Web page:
Algeria is still silent about the invitation made by Mohammed VI of Morocco, four days ago, to engage in “mutual dialogue in order to solve problems between both sides.” On the other hand, Algerian press described such call as “a manoeuvre,” “a change of tone,” and “rhetoric of appeasement.”
In a speech on Tuesday, King Mohammed VI described the relations between the two countries as “out of the ordinary and unacceptable,” expressing his country’s readiness to undergo a “direct and frank dialogue with Algeria to overcome situational and substantive differences that hinder the development of relations between both neighbouring countries.”
The Moroccan king suggested a mechanism “that could constitute a practical framework for cooperation on various shared issues, particularly about the investment of opportunities and developmental potentials in the Maghreb region.” Such mechanism “will contribute to enhancing mutual coordination and consultation to meet regional and international challenges, especially, counter-terrorism strategies and immigration.”
Official Algerian media ignored the king’s speech in the course of its daily coverage of various international events, while private newspapers covered Morocco’s initiative from different angles of description.
Former Communications Minister Abdelaziz Rahabi ruled out that Algerian authorities would respond to such message, which is mainly “directed for domestic and international public opinion.” Rahabi told A-Khabar on Thursday: “I believe that the occasion during which this speech was delivered and the messages Morocco intended to transmit to Algeria did not amount to an acceptable level. The situation would have been different if such address was maintained on the occasion of the Throne Day. ”
Rahabi added that “the speech came on the eve of the start of negotiations with the Polisario Front under the auspices of the United Nations and the presence of Algeria and Mauritania as observers. I think that conveying the message in the Throne Day would have been an explicit denominator for Morocco’s good intentions on the Western Sahara issue”.
The headline of the French Algerian newspaper, Al-Watan, in its latest issue, was a question: “Is it the King of Morocco’s Latest manoeuvre?” The newspaper was curious about the background of such unusual “appeasement” speech, and the time Mohamed VI has chosen to deliver his message about the coming negotiations with the Polisario Front in Geneva. The newspaper asked if the king of Morocco planned to present Algeria as the cause of the crisis?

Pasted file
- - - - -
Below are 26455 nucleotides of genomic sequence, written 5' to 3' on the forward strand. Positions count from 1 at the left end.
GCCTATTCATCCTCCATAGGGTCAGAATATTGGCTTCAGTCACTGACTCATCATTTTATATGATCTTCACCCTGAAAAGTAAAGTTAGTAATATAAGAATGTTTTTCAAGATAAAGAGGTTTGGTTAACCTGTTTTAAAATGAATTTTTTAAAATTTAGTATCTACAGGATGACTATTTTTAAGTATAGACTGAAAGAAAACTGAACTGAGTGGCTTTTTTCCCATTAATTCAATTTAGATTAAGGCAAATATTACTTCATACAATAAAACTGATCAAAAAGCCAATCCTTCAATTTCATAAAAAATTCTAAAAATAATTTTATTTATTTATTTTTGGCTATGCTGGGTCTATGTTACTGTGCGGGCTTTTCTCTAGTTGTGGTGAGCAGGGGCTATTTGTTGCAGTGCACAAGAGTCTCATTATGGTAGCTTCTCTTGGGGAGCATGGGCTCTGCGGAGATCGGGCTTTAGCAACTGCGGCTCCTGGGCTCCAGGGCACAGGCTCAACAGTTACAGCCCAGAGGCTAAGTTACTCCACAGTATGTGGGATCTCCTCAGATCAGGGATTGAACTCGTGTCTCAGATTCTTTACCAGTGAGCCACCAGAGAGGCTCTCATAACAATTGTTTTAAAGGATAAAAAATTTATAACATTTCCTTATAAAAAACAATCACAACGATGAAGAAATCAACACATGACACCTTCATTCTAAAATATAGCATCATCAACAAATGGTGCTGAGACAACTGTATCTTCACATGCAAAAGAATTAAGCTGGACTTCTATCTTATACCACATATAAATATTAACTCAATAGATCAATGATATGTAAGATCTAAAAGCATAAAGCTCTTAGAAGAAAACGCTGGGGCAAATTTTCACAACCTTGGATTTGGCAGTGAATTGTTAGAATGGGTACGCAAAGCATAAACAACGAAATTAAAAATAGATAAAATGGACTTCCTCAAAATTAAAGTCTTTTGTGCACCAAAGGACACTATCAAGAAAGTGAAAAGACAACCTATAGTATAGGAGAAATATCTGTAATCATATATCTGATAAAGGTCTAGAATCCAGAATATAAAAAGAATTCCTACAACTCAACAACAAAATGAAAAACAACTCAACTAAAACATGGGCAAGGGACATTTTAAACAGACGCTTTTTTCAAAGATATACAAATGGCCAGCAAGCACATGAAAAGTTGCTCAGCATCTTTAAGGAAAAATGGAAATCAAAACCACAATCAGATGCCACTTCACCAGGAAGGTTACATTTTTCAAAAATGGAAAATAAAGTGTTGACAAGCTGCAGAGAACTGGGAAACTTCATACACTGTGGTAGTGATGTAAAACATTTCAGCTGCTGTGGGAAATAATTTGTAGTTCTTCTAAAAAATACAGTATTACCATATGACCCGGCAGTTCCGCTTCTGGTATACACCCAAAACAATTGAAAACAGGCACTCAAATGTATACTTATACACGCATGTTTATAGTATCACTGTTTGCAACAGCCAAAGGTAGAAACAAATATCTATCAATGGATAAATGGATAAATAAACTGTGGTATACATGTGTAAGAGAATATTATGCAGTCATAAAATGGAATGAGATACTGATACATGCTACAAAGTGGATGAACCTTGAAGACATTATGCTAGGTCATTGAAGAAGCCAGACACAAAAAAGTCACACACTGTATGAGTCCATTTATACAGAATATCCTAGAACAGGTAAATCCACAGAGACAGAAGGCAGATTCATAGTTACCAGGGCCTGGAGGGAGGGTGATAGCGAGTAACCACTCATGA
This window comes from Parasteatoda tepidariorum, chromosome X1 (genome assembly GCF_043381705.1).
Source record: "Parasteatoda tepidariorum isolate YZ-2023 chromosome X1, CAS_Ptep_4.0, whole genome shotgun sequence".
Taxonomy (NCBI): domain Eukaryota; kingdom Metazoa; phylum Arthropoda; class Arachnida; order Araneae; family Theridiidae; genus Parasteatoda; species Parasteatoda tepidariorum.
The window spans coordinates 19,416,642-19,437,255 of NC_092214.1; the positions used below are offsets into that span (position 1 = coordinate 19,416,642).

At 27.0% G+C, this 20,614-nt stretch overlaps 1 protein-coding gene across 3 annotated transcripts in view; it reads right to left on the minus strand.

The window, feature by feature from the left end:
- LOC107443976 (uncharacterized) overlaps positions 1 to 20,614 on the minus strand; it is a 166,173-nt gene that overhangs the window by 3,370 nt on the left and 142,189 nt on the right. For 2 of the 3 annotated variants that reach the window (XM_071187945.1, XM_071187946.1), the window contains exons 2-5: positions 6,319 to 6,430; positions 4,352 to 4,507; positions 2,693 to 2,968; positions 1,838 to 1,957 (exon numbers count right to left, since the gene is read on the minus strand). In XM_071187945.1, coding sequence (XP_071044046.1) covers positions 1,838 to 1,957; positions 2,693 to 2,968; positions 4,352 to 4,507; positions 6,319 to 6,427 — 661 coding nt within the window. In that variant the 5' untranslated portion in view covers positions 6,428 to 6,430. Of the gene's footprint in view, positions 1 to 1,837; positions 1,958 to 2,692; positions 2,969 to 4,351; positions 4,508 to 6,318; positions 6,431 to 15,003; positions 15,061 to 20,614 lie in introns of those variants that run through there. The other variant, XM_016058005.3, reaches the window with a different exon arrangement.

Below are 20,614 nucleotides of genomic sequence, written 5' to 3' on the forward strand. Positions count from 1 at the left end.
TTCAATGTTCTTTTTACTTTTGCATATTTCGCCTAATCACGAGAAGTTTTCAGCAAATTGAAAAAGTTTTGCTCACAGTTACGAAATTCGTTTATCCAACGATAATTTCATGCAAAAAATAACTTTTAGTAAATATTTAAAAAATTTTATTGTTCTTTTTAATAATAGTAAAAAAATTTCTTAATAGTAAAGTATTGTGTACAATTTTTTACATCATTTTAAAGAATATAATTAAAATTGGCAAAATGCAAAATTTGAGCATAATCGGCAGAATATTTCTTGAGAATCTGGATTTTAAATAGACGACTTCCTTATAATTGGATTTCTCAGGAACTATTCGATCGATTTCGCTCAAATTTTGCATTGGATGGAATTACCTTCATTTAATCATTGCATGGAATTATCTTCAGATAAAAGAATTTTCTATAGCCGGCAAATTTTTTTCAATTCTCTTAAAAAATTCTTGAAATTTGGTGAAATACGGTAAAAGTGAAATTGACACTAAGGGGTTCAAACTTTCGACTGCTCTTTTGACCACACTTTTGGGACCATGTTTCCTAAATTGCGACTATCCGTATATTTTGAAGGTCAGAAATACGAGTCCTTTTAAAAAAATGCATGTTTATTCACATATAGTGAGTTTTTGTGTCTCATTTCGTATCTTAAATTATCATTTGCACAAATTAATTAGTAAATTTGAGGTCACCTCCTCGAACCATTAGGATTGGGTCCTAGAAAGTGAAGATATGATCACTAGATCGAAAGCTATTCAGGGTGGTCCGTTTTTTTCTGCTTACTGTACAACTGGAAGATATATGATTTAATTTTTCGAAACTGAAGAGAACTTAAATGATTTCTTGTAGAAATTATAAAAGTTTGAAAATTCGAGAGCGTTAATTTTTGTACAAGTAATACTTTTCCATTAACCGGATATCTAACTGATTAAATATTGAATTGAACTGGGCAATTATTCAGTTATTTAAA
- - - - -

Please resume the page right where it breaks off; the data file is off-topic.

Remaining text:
EShorouk newspaper stated that “Morocco has never explicitly called for overcoming the so-called differences between both countries, although Algeria denies the existence of a dispute with Rabat in the first place,” asserting that “as for the Western Sahara conflict, Algeria does not consider itself a part of the conflict, but rather as an observer. Similarly, the United Nations has clearly defined the parties to the conflict, namely, Morocco and the Polisario”.
Two years ago Prime Minister, Abdelmalek Sellal expressed, on behalf of Algeria, that his country is willing to open a comprehensive dialogue with Morocco on controversial problems, but the issue remained stalled. At that time, Sellal said that “Morocco is a neighbouring and allying country. We have halting differences of perspectives, as Algeria prefers to engage in a comprehensive approach in which issues are discussed in a direct dialogue, especially as it is a matter of a specific problematic. Our country remains fully prepared to settle such issues seriously and peacefully.” Thus, he pointed out that such demarche is convenient so that “both countries will be able to devote mutual efforts to the supreme task of building the Arab Maghreb Union (AMU) as our peoples aspire to.”
In 1994, Algeria closed its land border with Morocco after Rabat’s accusations of an Algerian terrorist attack on Spanish tourists in Marrakesh and the imposition of visas on Algerians. As such, Algerian authorities have rejected several previous calls from its Moroccan counterpart to reopen the border, only on several conditions.
A statement issued by the Algerian Ministry of Foreign Affairs in mid-2013 outlined these conditions as the following: “Putting an end to the defamation campaign led by Moroccan official and non-official circles against Algeria, cooperating sincerely, effectively, and successfully to stop the flow of drugs and smuggling coming from Morocco. Nonetheless, Morocco is required to respect the position of the Algerian government regarding the Western Sahara issue, which Algeria considers as a matter of ending colonialism and work on settling the UN, by international law. ”
The Western Sahara file remains the main cause of the tension between Algeria and Morocco, where the latter accuses its eastern neighbour of supporting the Polisario Front and proposes an autonomous rule in Western Sahara. Algeria has revealed in multiple occasions its support of a UN referendum to determine the fate of the region especially that the Algerian authorities are sheltering displaced immigrants fleeing their homeland after Rabat controlled the area by the end of the Spanish occupation in 1975.